Viewing posts from October,
As part of Twitter Moonwatch we have been working with our UK education partner Faulkes Telescope Project and the International Year of Astronomy 2009 (UK national node), to bring a competition to win an hour observing on Faulkes Telescope South .
Tonight We will attempt to image the LCROSS impact using the Faulkes Telescope North. Recently students at Kalama Intermediate on Maui created their own LCROSS event. Assisted by Dr. J. D. Armstrong, on Friday October 2nd students in the astronomy club tested impactors that they had constructed from clay. the purpose of the investigation was to determine how the shape of the impactor affects the formation of the plume. Each student made his/her own impactor out of 500 grams of clay, and after drying the impactors were dropped from a the same height into a bin of dried coffee grounds. Coffee grounds were used because they are lighter than sand or other materials and were available for free at Starbuck's Coffee. The plume from each student's impactor was recorded with a small video camera and a digital SLR camera. Student's plan on analyzing the data and hope to be able to see data taken by the Faulkes telescopes at their on their next meeting on October 18th.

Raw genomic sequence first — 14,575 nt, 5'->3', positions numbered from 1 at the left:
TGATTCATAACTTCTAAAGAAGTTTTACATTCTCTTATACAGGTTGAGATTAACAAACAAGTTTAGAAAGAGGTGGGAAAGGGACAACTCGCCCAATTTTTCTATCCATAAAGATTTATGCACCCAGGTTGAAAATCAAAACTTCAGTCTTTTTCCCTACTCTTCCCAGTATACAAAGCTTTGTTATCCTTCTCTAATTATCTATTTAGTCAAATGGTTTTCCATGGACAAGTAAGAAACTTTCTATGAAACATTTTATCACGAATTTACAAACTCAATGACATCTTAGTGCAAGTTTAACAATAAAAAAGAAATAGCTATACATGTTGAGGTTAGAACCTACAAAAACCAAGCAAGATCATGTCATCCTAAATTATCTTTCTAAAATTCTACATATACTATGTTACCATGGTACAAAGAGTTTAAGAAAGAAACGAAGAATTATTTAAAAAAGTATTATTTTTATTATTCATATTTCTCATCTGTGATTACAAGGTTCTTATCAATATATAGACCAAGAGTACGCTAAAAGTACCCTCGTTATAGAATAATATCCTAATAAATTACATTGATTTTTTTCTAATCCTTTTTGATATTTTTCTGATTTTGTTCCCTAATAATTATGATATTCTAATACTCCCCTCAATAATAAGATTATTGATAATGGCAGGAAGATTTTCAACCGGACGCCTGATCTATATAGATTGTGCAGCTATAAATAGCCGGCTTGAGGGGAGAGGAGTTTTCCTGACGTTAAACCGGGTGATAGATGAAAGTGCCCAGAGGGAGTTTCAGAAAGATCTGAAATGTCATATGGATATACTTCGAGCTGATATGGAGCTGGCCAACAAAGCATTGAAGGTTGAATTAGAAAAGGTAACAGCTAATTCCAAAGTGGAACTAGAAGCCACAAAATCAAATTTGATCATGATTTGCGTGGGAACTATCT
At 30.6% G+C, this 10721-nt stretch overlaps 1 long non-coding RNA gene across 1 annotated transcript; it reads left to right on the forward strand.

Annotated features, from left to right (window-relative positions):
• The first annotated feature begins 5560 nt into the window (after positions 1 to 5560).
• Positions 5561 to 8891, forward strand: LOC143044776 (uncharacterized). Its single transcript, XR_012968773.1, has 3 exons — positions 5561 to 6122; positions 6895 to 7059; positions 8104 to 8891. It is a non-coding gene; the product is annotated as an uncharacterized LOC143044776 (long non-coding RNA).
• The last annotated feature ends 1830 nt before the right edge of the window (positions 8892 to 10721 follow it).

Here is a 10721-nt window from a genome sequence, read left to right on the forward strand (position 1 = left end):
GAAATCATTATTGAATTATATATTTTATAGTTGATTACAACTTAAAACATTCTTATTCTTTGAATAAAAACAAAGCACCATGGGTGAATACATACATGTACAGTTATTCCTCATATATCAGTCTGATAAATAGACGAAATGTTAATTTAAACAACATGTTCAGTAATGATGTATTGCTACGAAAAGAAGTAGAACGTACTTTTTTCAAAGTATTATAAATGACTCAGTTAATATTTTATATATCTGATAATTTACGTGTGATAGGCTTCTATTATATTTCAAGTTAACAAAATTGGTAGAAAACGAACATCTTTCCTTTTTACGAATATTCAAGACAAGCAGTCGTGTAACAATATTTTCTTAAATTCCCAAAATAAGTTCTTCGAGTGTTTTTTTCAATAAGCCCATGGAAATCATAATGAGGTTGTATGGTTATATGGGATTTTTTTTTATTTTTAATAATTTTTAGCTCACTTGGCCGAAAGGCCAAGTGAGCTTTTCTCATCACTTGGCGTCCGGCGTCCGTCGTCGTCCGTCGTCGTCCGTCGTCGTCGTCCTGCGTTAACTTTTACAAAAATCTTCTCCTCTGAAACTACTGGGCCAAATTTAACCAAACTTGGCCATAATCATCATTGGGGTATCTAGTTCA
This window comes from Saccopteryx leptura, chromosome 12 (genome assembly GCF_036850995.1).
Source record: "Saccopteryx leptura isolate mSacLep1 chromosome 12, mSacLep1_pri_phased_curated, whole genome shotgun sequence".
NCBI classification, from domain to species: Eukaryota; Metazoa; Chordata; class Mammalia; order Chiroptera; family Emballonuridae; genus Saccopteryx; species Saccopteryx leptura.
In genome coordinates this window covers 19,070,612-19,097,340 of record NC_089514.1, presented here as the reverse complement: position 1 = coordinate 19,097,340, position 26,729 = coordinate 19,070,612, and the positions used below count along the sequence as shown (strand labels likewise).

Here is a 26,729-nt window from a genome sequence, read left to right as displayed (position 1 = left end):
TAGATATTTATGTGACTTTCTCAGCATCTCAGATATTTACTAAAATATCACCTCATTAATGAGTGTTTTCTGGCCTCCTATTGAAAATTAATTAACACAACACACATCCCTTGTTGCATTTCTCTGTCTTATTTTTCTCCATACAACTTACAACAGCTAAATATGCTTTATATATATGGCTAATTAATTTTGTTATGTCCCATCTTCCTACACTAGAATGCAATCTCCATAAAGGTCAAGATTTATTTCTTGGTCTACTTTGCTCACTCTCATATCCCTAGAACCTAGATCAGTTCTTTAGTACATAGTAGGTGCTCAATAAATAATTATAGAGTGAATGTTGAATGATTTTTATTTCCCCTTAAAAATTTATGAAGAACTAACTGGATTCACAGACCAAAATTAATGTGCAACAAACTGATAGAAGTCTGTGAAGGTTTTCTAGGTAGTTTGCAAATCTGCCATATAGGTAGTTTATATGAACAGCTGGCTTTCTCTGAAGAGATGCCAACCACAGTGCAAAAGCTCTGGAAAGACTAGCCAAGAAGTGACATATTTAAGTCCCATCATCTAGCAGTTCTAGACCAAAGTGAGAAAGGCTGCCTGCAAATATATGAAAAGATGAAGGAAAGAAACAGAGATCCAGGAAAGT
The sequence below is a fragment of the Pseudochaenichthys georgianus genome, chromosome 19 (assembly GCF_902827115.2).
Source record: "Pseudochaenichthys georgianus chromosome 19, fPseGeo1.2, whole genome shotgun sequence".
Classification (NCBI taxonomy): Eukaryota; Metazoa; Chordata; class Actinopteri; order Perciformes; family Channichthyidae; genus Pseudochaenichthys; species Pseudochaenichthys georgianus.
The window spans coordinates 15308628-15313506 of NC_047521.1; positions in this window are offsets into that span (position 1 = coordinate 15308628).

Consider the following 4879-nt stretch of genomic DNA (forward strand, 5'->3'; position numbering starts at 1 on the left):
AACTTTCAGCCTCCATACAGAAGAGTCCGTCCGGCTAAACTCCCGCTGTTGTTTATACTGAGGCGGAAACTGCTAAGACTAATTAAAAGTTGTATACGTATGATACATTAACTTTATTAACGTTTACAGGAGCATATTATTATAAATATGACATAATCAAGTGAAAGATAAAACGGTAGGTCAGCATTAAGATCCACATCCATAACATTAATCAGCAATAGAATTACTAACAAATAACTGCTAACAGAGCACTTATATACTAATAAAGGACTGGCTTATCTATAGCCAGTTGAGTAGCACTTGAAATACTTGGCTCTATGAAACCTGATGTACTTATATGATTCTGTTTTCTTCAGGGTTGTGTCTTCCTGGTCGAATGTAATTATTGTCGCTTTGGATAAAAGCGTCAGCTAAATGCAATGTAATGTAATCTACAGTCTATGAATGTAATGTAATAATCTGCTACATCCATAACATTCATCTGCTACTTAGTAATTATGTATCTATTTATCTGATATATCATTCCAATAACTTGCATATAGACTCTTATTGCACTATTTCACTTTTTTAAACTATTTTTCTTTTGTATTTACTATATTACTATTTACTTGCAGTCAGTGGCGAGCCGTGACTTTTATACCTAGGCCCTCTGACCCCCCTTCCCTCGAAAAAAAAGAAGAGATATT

October 3, 2009 was the first annual Science Day at the Santa Barbara Zoo. Many excited kids, parents, and teachers got to spend a sunny Saturday surrounded not only by hundreds of exciting and exotic animals, but by also learning about different types of science and by participating in several fun and educational hands-on activities.
Every year the Las Cumbres Amateur Outreach Award is presented to an individual displaying outstanding outreach by an amateur astronomer to children and the public. This award is presented at the Astronomical Society of the Pacific (ASP) annual meeting, after the ASP board of directors have reviewed all the candidates.
On September 18 the University of Hawaii Institute for Astronomy, Haleakalā division held their third annual Open House from 6:00 – 8:00 pm. This year ice cream was added to the popular liquid nitrogen demonstration. The lab tours allowed hundreds of people to see the equipment used by scientists, and amazingly nothing was broken. PanSTARRS added a tour of their control room, and a cratering activity – an activity that had JD drying used coffee grounds from Starbucks for four weeks. Two middle school students and a high school student helped with the Faulkes Telescope North live feed – another new addition to the event.